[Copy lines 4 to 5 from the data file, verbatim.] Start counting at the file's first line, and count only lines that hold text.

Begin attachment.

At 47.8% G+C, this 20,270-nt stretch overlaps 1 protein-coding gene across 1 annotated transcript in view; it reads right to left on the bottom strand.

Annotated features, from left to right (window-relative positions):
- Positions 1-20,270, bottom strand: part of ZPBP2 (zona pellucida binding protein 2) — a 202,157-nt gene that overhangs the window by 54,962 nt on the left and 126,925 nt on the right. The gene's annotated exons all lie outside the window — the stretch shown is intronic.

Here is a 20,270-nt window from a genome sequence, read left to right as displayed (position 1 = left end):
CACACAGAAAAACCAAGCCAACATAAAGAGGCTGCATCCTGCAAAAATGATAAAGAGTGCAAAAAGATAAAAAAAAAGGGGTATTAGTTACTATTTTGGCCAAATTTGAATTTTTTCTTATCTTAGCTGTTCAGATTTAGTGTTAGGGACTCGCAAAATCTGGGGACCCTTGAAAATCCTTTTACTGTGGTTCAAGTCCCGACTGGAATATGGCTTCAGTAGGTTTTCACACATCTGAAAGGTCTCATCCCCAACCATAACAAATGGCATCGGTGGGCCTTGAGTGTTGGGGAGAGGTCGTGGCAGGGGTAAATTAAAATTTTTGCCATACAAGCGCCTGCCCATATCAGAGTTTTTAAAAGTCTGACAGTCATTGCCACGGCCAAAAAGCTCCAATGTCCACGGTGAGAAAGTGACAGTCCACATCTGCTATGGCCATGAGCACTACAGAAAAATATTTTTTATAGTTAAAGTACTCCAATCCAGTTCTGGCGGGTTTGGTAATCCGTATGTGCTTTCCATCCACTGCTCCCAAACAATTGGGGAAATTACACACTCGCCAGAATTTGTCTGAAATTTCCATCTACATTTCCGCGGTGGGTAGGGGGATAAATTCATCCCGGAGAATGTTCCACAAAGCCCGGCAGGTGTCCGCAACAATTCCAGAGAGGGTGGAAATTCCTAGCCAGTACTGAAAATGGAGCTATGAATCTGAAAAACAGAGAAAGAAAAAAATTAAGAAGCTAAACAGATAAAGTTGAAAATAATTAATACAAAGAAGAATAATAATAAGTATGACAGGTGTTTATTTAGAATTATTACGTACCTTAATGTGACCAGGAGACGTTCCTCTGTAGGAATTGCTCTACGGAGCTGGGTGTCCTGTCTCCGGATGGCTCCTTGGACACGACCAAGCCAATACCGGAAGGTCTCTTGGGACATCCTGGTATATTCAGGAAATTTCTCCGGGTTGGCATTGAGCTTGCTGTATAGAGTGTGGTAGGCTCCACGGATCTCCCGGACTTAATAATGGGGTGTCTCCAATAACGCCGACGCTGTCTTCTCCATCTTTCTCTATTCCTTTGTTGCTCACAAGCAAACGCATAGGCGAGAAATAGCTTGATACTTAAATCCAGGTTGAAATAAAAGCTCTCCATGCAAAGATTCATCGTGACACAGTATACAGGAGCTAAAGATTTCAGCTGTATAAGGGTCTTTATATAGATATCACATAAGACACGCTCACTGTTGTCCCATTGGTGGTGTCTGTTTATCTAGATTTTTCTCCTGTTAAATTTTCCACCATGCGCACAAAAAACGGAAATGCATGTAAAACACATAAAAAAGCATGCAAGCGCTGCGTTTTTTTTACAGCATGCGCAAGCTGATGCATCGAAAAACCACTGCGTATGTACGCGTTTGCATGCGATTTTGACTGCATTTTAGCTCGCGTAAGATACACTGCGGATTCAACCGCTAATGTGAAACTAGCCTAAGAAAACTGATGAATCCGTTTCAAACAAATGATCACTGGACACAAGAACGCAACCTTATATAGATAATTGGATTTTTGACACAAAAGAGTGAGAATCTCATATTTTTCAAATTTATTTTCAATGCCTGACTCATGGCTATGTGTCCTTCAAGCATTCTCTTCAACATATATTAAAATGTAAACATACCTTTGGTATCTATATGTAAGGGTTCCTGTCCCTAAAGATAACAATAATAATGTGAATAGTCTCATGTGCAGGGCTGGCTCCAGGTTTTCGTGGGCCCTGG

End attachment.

Here is a 20,270-nt window from a genome sequence, read left to right as displayed (position 1 = left end):
CACACAGAAAAACCAAGCCAACATAAAGAGGCTGCATCCTGCAAAAATGATAAAGAGTGCAAAAAGATAAAAAAAAAGGGGTATTAGTTACTATTTTGGCCAAATTTGAATTTTTTCTTATCTTAGCTGTTCAGATTTAGTGTTAGGGACTCGCAAAATCTGGGGACCCTTGAAAATCCTTTTACTGTGGTTCAAGTCCCGACTGGAATATGGCTTCAGTAGGTTTTCACACATCTGAAAGGTCTCATCCCCAACCATAACAAATGGCATCGGTGGGCCTTGAGTGTTGGGGAGAGGTCGTGGCAGGGGTAAATTAAAATTTTTGCCATACAAGCGCCTGCCCATATCAGAGTTTTTAAAAGTCTGACAGTCATTGCCACGGCCAAAAAGCTCCAATGTCCACGGTGAGAAAGTGACAGTCCACATCTGCTATGGCCATGAGCACTACAGAAAAATATTTTTTATAGTTAAAGTACTCCAATCCAGTTCTGGCGGGTTTGGTAATCCGTATGTGCTTTCCATCCACTGCTCCCAAACAATTGGGGAAATTACACACTCGCCAGAATTTGTCTGAAATTTCCATCTACATTTCCGCGGTGGGTAGGGGGATAAATTCATCCCGGAGAATGTTCCACAAAGCCCGGCAGGTGTCCGCAACAATTCCAGAGAGGGTGGAAATTCCTAGCCAGTACTGAAAATGGAGCTATGAATCTGAAAAACAGAGAAAGAAAAAAATTAAGAAGCTAAACAGATAAAGTTGAAAATAATTAATACAAAGAAGAATAATAATAAGTATGACAGGTGTTTATTTAGAATTATTACGTACCTTAATGTGACCAGGAGACGTTCCTCTGTAGGAATTGCTCTACGGAGCTGGGTGTCCTGTCTCCGGATGGCTCCTTGGACACGACCAAGCCAATACCGGAAGGTCTCTTGGGACATCCTGGTATATTCAGGAAATTTCTCCGGGTTGGCATTGAGCTTGCTGTATAGAGTGTGGTAGGCTCCACGGATCTCCCGGACTTAATAATGGGGTGTCTCCAATAACGCCGACGCTGTCTTCTCCATCTTTCTCTATTCCTTTGTTGCTCACAAGCAAACGCATAGGCGAGAAATAGCTTGATACTTAAATCCAGGTTGAAATAAAAGCTCTCCATGCAAAGATTCATCGTGACACAGTATACAGGAGCTAAAGATTTCAGCTGTATAAGGGTCTTTATATAGATATCACATAAGACACGCTCACTGTTGTCCCATTGGTGGTGTCTGTTTATCTAGATTTTTCTCCTGTTAAATTTTCCACCATGCGCACAAAAAACGGAAATGCATGTAAAACACATAAAAAAGCATGCAAGCGCTGCGTTTTTTTTACAGCATGCGCAAGCTGATGCATCGAAAAACCACTGCGTATGTACGCGTTTGCATGCGATTTTGACTGCATTTTAGCTCGCGTAAGATACACTGCGGATTCAACCGCTAATGTGAAACTAGCCTAAGAAAACTGATGAATCCGTTTCAAACAAATGATCACTGGACACAAGAACGCAACCTTATATAGATAATTGGATTTTTGACACAAAAGAGTGAGAATCTCATATTTTTCAAATTTATTTTCAATGCCTGACTCATGGCTATGTGTCCTTCAAGCATTCTCTTCAACATATATTAAAATGTAAACATACCTTTGGTATCTATATGTAAGGGTTCCTGTCCCTAAAGATAACAATAATAATGTGAATAGTCTCATGTGCAGGGCTGGCTCCAGGTTTTCGTGGGCCCTGG